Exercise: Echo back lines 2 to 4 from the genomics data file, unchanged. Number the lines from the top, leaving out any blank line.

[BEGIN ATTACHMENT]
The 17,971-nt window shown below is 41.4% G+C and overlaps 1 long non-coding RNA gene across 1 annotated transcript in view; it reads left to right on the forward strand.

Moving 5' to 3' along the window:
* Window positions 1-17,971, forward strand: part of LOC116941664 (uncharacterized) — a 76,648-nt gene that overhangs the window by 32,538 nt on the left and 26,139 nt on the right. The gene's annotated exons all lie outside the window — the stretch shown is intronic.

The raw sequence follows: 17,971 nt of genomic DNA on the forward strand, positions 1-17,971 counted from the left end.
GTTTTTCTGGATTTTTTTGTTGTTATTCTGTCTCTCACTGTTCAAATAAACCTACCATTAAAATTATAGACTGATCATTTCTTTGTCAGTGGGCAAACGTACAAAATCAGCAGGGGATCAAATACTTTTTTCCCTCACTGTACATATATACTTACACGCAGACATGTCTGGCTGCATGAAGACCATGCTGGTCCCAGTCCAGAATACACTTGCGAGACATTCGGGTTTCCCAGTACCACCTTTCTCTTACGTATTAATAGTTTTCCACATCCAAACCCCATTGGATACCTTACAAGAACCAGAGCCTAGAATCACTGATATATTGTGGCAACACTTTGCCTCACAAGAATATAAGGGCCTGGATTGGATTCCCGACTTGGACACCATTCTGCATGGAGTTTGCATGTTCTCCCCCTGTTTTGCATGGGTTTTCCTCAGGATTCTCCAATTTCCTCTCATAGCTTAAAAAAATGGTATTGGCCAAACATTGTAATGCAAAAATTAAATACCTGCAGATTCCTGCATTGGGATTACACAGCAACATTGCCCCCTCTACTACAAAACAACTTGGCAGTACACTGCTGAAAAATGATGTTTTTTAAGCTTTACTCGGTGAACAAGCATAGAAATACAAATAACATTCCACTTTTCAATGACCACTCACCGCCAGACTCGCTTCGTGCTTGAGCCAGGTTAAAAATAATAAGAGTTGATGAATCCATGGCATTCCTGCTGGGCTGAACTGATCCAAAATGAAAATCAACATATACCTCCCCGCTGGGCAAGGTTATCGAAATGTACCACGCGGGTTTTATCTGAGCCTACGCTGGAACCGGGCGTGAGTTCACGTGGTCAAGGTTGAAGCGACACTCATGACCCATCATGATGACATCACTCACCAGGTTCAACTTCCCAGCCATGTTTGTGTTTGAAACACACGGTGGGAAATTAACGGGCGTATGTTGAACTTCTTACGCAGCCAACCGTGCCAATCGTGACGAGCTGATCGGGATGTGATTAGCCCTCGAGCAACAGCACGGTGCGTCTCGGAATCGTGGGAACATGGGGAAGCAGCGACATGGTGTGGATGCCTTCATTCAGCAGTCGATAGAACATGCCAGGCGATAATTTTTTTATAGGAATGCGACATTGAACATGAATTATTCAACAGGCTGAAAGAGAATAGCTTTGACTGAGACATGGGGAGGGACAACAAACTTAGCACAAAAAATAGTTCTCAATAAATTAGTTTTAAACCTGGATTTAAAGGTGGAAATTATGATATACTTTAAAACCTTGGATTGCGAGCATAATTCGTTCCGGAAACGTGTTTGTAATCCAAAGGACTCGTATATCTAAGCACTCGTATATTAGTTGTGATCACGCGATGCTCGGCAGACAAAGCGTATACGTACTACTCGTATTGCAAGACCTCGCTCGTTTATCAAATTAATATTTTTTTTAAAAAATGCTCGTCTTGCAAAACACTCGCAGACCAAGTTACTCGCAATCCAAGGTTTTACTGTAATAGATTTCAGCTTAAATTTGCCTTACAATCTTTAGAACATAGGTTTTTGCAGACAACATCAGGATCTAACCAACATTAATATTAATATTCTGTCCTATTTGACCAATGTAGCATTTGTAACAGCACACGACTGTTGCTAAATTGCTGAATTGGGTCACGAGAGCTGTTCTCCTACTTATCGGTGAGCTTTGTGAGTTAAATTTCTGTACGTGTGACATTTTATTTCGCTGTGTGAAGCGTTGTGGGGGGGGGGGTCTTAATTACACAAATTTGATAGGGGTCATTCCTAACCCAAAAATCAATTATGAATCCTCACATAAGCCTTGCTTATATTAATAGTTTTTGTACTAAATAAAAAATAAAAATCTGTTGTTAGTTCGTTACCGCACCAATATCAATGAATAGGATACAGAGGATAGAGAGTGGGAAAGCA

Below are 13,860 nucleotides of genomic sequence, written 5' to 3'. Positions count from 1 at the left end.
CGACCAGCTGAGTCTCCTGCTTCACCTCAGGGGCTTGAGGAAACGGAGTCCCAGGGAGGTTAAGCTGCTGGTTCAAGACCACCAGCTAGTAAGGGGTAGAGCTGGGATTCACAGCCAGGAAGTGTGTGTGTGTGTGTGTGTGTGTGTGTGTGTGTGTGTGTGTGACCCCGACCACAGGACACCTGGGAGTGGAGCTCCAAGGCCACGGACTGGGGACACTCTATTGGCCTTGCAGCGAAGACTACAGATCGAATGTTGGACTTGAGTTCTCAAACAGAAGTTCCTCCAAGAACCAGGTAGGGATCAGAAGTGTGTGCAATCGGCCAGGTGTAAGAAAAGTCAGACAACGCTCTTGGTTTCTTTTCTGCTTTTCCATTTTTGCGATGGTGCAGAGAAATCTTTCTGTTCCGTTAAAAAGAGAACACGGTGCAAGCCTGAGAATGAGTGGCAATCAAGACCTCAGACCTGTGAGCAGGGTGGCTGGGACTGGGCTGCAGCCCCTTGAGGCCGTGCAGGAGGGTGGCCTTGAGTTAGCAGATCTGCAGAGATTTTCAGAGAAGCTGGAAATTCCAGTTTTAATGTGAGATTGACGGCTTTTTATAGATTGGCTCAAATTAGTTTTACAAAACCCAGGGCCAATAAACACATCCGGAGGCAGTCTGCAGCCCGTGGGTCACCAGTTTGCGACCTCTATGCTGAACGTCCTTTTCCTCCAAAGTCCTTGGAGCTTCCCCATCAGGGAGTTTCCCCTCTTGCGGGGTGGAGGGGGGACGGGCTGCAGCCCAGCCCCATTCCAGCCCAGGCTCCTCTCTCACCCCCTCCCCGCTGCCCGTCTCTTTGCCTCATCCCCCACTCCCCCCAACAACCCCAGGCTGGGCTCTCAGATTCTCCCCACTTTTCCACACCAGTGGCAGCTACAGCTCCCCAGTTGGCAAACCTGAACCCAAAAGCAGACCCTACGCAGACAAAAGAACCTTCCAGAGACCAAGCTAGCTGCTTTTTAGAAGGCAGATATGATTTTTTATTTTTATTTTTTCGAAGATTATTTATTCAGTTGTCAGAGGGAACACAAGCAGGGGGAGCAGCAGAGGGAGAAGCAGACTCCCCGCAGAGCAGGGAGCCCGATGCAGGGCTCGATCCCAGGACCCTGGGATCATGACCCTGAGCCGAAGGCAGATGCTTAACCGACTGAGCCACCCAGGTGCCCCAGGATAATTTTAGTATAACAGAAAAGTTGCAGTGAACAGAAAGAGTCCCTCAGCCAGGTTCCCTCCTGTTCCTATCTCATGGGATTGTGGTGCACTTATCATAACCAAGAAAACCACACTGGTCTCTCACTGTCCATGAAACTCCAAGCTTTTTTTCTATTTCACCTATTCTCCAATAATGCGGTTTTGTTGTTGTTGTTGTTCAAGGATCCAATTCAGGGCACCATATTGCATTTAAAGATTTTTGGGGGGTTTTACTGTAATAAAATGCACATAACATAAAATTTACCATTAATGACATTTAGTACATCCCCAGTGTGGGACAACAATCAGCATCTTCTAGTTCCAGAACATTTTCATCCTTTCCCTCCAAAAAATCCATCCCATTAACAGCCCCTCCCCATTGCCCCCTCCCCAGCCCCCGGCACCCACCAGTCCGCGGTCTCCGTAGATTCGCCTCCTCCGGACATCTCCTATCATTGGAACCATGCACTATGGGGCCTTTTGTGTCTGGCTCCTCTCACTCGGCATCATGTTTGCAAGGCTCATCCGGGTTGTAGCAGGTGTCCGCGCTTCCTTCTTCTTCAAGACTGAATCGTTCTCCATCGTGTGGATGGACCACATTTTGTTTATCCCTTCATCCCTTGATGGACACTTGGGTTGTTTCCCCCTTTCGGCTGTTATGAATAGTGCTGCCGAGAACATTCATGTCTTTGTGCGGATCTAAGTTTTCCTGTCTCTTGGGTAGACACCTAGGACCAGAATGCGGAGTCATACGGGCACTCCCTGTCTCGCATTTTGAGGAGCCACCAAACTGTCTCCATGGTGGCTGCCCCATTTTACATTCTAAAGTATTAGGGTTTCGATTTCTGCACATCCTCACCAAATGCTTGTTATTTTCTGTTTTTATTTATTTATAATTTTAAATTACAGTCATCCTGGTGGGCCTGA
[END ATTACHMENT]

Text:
Moving 5' to 3' along the window:
* Window positions 1-17,971, forward strand: part of LOC116941664 (uncharacterized) — a 76,648-nt gene that overhangs the window by 32,538 nt on the left and 26,139 nt on the right. The gene's annotated exons all lie outside the window — the stretch shown is intronic.

The raw sequence follows: 17,971 nt of genomic DNA on the forward strand, positions 1-17,971 counted from the left end.